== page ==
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Systematic review of Propionibacterium acnes resistance to systemic antibiotics.
Med J Aust 1998; 169(5):259-61MJ

Abstract

OBJECTIVE

To document changes in the prevalence of resistance of Propionibacterium acnes to antibiotics used for treating acne.

DATA SOURCES

MEDLINE and EMBASE were searched for publications on P. acnes resistance to systemic antibiotics. The search strategy mapped "acne" or "acne vulgaris" with the terms "antibiotic resistance" or "drug resistance, microbial". Only papers published in English during 1976 to 1997 were included in the search.

STUDY SELECTION

53 publications met the search criteria. The search output was refined by selecting papers that specifically addressed P. acnes resistance patterns. Additional studies (not included in the search output) were identified from review articles and references of the retrieved articles. Twelve articles were reviewed.

DATA EXTRACTION

Data on the prevalence of antibiotic-resistant propionibacteria, the incidence of individual resistance phenotypes, mixed resistance, and correlation between poor therapeutic response and resistant propionibacteria were extracted.

DATA SYNTHESIS

Research since 1978 has suggested an association between poor therapeutic response and antibiotic-resistant propionibacteria. The overall incidence of P. acnes antibiotic resistance has increased from 20% in 1978 to 62% in 1996. Resistance to specific antibiotics varied and was most commonly reported with erythromycin and clindamycin, tetracycline and doxcycline, and trimethoprim. Resistance to minocycline is rare.

CONCLUSIONS

In many patients with acne, continued treatment with antibiotics can be inappropriate or ineffective. It is important to recognise therapeutic failure and alter treatment accordingly. The use of long-term rotational antibiotics is outdated and will only exacerbate antibiotic resistance.

Authors+Show Affiliations

Department of Dermatology, Royal North Shore Hospital, St Leonards, NSW.

Pub Type(s)

Journal Article
Review
Systematic Review

Language

eng

PubMed ID

9762064

Citation

Cooper, A J.. "Systematic Review of Propionibacterium Acnes Resistance to Systemic Antibiotics." The Medical Journal of Australia, vol. 169, no. 5, 1998, pp. 259-61.
Cooper AJ. Systematic review of Propionibacterium acnes resistance to systemic antibiotics. Med J Aust. 1998;169(5):259-61.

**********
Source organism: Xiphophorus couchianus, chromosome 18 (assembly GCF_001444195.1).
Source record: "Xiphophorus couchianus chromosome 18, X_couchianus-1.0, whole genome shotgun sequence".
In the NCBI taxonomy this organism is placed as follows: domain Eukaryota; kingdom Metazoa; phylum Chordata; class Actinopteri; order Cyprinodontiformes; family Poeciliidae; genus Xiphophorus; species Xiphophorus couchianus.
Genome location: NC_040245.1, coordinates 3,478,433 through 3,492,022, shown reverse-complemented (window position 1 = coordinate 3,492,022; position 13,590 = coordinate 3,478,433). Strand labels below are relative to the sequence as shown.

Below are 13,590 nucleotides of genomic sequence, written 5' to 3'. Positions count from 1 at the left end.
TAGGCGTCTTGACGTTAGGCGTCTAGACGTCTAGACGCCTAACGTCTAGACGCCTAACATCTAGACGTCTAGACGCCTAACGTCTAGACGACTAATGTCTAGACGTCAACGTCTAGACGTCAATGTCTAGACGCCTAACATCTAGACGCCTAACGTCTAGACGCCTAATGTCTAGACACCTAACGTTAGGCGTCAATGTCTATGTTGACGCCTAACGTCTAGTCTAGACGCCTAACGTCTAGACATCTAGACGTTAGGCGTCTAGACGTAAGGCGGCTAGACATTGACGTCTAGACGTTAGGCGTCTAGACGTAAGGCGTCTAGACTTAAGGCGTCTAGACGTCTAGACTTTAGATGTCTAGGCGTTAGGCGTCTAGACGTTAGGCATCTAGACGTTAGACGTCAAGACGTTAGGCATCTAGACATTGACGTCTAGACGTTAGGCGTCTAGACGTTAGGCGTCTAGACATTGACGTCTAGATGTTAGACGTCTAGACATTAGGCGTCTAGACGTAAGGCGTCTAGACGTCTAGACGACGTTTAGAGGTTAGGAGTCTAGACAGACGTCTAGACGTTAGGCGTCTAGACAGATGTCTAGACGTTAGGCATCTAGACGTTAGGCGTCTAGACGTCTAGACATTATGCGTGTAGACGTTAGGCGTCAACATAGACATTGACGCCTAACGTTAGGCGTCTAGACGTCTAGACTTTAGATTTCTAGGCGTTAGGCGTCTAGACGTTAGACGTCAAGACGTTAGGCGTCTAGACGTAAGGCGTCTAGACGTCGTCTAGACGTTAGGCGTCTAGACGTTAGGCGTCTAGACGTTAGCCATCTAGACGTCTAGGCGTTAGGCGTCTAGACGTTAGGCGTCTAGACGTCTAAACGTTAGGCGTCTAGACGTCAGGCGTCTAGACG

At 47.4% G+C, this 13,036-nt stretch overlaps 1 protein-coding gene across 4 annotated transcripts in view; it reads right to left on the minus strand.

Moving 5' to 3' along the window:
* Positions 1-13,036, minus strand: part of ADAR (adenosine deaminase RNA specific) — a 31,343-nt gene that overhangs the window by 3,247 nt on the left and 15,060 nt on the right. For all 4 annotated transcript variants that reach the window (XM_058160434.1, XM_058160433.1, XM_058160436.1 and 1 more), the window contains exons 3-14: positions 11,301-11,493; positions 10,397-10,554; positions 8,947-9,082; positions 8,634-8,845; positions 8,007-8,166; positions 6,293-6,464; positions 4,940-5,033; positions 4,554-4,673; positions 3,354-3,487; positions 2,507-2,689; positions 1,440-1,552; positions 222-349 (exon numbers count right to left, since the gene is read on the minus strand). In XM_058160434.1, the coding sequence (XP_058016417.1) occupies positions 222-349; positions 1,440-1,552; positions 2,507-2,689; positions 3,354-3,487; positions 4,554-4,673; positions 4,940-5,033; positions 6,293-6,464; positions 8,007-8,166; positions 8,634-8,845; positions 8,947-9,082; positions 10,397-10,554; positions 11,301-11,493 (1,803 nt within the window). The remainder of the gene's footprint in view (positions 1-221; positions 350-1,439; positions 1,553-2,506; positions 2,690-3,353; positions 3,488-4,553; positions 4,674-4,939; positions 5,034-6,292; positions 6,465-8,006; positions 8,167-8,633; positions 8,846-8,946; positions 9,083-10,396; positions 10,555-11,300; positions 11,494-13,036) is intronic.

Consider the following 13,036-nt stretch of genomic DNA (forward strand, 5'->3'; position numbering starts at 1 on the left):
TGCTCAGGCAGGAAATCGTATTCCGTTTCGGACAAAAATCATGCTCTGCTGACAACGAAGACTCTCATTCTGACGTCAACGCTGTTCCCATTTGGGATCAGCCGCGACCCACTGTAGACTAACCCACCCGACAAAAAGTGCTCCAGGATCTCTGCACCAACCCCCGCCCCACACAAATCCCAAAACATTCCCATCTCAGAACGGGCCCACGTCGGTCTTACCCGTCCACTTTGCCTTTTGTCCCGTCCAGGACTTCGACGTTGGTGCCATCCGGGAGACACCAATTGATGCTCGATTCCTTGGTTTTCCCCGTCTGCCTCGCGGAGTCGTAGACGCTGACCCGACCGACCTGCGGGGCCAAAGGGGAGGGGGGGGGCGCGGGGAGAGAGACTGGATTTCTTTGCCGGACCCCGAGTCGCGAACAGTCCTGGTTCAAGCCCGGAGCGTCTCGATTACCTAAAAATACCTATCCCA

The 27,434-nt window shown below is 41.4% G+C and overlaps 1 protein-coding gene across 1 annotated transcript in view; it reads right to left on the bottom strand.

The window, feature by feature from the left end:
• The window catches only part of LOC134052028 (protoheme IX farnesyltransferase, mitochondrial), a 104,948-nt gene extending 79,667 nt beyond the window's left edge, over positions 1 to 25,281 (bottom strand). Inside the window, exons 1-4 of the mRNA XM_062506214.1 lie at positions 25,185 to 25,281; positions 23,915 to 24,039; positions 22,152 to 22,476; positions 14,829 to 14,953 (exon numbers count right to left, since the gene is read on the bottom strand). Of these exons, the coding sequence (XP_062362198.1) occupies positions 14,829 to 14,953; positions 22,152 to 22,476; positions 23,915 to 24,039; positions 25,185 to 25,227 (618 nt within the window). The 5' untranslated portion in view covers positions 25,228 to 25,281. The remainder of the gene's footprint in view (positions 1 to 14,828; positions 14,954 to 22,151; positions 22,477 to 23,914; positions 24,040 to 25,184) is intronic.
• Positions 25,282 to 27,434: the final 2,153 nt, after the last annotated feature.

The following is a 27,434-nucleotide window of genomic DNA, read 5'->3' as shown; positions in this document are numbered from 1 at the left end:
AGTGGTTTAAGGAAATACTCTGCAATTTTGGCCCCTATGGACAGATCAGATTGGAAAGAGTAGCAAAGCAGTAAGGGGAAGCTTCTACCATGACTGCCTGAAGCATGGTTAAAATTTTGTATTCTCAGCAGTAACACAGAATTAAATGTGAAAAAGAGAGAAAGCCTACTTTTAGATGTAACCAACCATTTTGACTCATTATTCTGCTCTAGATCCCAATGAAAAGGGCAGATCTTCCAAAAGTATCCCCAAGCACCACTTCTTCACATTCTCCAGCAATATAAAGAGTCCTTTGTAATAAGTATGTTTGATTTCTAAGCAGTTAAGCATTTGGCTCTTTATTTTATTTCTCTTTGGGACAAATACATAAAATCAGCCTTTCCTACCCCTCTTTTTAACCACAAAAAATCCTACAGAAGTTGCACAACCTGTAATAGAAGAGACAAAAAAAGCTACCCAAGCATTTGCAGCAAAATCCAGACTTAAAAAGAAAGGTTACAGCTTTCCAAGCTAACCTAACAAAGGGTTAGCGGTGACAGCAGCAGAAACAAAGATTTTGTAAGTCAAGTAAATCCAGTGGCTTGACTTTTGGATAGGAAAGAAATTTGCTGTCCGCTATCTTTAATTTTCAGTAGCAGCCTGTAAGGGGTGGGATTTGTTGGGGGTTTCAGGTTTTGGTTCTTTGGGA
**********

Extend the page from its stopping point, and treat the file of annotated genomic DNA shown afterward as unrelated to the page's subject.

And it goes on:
Cooper, A. J. (1998). Systematic review of Propionibacterium acnes resistance to systemic antibiotics. The Medical Journal of Australia, 169(5), pp. 259-61.
Cooper AJ. Systematic Review of Propionibacterium Acnes Resistance to Systemic Antibiotics. Med J Aust. 1998 Sep 7;169(5):259-61. PubMed PMID: 9762064.
* Article titles in AMA citation format should be in sentence-case
TY - JOUR T1 - Systematic review of Propionibacterium acnes resistance to systemic antibiotics. A1 - Cooper,A J, PY - 1998/10/8/pubmed PY - 1998/10/8/medline PY - 1998/10/8/entrez SP - 259 EP - 61 JF - The Medical journal of Australia JO - Med. J. Aust. VL - 169 IS - 5 N2 - OBJECTIVE: To document changes in the prevalence of resistance of Propionibacterium acnes to antibiotics used for treating acne. DATA SOURCES: MEDLINE and EMBASE were searched for publications on P. acnes resistance to systemic antibiotics. The search strategy mapped "acne" or "acne vulgaris" with the terms "antibiotic resistance" or "drug resistance, microbial". Only papers published in English during 1976 to 1997 were included in the search. STUDY SELECTION: 53 publications met the search criteria. The search output was refined by selecting papers that specifically addressed P. acnes resistance patterns. Additional studies (not included in the search output) were identified from review articles and references of the retrieved articles. Twelve articles were reviewed. DATA EXTRACTION: Data on the prevalence of antibiotic-resistant propionibacteria, the incidence of individual resistance phenotypes, mixed resistance, and correlation between poor therapeutic response and resistant propionibacteria were extracted. DATA SYNTHESIS: Research since 1978 has suggested an association between poor therapeutic response and antibiotic-resistant propionibacteria. The overall incidence of P. acnes antibiotic resistance has increased from 20% in 1978 to 62% in 1996. Resistance to specific antibiotics varied and was most commonly reported with erythromycin and clindamycin, tetracycline and doxcycline, and trimethoprim. Resistance to minocycline is rare. CONCLUSIONS: In many patients with acne, continued treatment with antibiotics can be inappropriate or ineffective. It is important to recognise therapeutic failure and alter treatment accordingly. The use of long-term rotational antibiotics is outdated and will only exacerbate antibiotic resistance. SN - 0025-729X UR - https://www.unboundmedicine.com/medline/citation/9762064/abstract/Systematic_review_of_Propionibacterium_acnes_resistance_to_systemic_antibiotics L2 - https://onlinelibrary.wiley.com/resolve/openurl?genre=article&sid=nlm:pubmed&issn=0025-729X&date=1998&volume=169&issue=5&spage=259 DB - PRIME DP - Unbound Medicine ER -